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dc.contributor.authorRomero-Ortuno, Romanen
dc.contributor.authorKenny, Roseen
dc.contributor.authorHernández, Belindaen
dc.contributor.authorNewman, Louiseen
dc.date.accessioned2020-07-05T10:53:10Z
dc.date.available2020-07-05T10:53:10Z
dc.date.issued2020en
dc.date.submitted2020en
dc.identifier.citationMoloney D, O Connor J, Newman L, Scarlett S, Hernandez B, Kenny RA, Romero-Ortuno R, Clinical clustering of eight orthostatic haemodynamic patterns in The Irish Longitudinal Study on Ageing (TILDA), Age and Ageing, 2020en
dc.identifier.otherYen
dc.identifier.urihttp://hdl.handle.net/2262/92920
dc.descriptionPUBLISHEDen
dc.description.abstractBackground: Orthostatic hypotension (OH) can be assessed with non-invasive continuous beat-to-beat haemodynamic monitoring during active stand (AS) testing; this yields large volumes of data outside the scope of the traditional OH definition. We explored clinical associations of different AS patterns in participants from Wave 1 of The Irish Longitudinal Study on Ageing (TILDA). Methods: AS patterns were generated based on three sequential binary systolic blood pressure features: drop ≥40mmHg within 10 seconds post-stand (“immediate deficit”), failure to return to within 20mmHg of supine level at 40 seconds after standing (“stabilisation deficit”), and drop ≥20mmHg between >40 and 120 seconds post-stand (“late deficit”). Eight AS groups resulted from combining the presence/absence of these three features. The groups were cross-sectionally characterised, and their ability to independently predict orthostatic intolerance (OI) during AS, and falls or syncope in the past year, was evaluated using multivariate logistic regression models. Results: 4899 participants were included (mean age 61), of which 3312 (68%) had no deficits. Older age was associated with stabilisation deficit and late deficits were seen in groups with higher proportions of beta blockers and psychotropic medications. Regression models identified independent associations between OI and three immediate-deficit groups; associations seemed stronger as more deficits were present. There was a significant association between falls history and the three-deficit group(OR 1.54, 95% CI: 1.15-2.07, p=0.004). Conclusions: More deficits seemed associated with higher risk of OI and falls history. Observations are not causal but the recognition of these patterns may help clinicians focus on careful prescribing.en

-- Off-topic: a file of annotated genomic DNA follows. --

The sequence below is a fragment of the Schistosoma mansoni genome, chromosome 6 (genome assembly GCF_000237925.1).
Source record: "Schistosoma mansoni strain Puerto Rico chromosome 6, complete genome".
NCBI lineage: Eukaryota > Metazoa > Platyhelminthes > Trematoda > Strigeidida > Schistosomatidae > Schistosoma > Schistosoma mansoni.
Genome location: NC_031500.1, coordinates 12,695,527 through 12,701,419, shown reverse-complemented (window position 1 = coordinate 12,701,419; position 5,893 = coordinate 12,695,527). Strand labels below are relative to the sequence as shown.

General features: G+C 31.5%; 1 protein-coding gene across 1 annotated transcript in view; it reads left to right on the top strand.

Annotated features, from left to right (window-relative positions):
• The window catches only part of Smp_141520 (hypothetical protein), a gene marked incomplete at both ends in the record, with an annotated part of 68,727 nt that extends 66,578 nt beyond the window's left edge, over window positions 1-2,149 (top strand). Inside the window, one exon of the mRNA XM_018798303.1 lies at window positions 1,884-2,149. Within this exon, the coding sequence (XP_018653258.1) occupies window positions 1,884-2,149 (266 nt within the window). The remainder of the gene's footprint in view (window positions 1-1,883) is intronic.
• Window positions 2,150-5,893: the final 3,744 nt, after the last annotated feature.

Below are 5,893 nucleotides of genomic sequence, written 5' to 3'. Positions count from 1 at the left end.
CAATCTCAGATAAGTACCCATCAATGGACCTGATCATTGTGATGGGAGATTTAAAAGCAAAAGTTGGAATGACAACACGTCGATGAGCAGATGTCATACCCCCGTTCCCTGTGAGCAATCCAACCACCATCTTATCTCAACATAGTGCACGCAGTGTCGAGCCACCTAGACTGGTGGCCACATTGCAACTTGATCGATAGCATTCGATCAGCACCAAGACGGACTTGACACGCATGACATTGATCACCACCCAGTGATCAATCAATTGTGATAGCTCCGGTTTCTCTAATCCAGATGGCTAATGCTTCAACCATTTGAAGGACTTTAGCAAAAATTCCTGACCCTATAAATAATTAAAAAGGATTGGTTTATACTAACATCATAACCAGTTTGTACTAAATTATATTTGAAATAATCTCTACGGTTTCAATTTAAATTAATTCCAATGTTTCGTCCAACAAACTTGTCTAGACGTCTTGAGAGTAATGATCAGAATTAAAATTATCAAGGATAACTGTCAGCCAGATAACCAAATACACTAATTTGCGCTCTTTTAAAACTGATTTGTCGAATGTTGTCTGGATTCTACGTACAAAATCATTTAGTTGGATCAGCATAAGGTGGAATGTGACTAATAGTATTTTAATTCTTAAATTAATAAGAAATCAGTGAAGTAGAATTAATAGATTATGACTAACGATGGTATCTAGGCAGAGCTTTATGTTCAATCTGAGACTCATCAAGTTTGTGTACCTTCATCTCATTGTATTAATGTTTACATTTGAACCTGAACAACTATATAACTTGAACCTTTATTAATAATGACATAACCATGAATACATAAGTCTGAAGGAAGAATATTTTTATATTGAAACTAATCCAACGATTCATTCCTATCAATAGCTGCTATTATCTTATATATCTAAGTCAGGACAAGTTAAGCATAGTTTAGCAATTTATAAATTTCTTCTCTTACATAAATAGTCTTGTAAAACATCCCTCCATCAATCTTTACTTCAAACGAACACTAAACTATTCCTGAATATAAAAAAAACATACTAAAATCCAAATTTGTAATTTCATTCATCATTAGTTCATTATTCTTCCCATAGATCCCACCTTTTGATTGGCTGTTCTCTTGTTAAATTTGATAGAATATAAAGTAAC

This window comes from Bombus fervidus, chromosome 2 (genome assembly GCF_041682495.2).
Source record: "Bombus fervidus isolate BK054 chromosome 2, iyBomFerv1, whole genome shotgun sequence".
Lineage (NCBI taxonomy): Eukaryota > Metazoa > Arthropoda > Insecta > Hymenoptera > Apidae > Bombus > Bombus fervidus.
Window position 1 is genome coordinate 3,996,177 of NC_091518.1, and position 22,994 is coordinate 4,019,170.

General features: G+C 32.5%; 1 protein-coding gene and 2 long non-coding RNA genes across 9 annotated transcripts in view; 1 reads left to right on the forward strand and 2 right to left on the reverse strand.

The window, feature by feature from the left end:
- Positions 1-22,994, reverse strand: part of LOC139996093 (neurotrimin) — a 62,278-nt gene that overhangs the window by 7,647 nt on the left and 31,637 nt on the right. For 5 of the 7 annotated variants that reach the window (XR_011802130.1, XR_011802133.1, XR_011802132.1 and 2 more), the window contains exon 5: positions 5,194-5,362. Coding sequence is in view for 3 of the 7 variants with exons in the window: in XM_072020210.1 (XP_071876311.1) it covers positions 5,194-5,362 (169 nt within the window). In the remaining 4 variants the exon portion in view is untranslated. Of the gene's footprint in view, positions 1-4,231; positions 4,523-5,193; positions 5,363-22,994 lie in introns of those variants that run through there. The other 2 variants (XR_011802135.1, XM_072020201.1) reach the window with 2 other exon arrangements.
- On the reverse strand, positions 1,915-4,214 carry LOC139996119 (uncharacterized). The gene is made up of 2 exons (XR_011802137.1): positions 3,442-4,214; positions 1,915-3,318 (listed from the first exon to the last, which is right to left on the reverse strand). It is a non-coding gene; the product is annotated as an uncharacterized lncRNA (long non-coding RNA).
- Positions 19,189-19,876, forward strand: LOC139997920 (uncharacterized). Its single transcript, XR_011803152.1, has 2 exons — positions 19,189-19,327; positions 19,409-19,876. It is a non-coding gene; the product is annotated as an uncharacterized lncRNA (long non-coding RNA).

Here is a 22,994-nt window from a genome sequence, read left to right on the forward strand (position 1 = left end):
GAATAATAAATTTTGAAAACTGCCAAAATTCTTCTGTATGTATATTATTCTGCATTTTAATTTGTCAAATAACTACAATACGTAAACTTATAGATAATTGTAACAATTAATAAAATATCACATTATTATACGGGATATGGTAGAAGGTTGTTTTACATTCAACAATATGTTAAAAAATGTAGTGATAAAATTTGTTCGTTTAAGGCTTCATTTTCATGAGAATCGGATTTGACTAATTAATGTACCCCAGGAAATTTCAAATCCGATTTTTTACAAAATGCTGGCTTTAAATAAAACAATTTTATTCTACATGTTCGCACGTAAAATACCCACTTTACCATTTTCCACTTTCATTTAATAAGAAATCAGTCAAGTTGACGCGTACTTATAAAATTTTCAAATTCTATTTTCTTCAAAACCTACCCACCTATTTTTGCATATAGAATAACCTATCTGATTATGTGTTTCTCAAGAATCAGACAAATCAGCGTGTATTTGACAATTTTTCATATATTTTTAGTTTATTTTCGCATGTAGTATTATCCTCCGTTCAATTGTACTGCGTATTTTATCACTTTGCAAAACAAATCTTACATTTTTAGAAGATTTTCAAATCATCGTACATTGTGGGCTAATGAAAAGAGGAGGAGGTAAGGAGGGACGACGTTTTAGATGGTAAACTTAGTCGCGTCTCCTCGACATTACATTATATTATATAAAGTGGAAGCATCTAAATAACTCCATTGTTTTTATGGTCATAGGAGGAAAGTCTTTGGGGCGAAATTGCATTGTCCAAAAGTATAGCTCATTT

dc.language.isoenen
dc.relation.ispartofseriesAge and Ageingen
dc.rightsYen
dc.subjectPhysiologic monitoringen
dc.subjectActive standen
dc.subjectOrthostatic hypotensionen
dc.subjectOrthostatic intoleranceen
dc.subjectFallsen
dc.titleClinical clustering of eight orthostatic haemodynamic patterns in The Irish Longitudinal Study on Ageing (TILDA)en
dc.typeJournal Articleen
dc.contributor.sponsorScience Foundation Ireland (SFI)en
dc.type.supercollectionscholarly_publicationsen
dc.type.supercollectionrefereed_publicationsen
dc.identifier.peoplefinderurlhttp://people.tcd.ie/romerooren
dc.identifier.peoplefinderurlhttp://people.tcd.ie/hernandben
dc.identifier.peoplefinderurlhttp://people.tcd.ie/rkennyen
dc.identifier.peoplefinderurlhttp://people.tcd.ie/lonewmanen
dc.identifier.rssinternalid218602en
dc.identifier.doihttps://doi.org/10.1093/ageing/afaa174en
dc.rights.ecaccessrightsopenAccess
dc.contributor.sponsorGrantNumber18/FRL/6188en
dc.subject.TCDThemeAgeingen
dc.subject.TCDThemeNext Generation Medical Devicesen
dc.identifier.orcid_id0000-0002-3882-7447en
dc.subject.darat_impairmentAge-related disabilityen
dc.subject.darat_impairmentChronic Health Conditionen
dc.subject.darat_impairmentMobility impairmenten
dc.subject.darat_impairmentPhysical disabilityen
dc.subject.darat_thematicHealthen
dc.subject.darat_thematicThird age/ageingen
dc.status.accessibleNen


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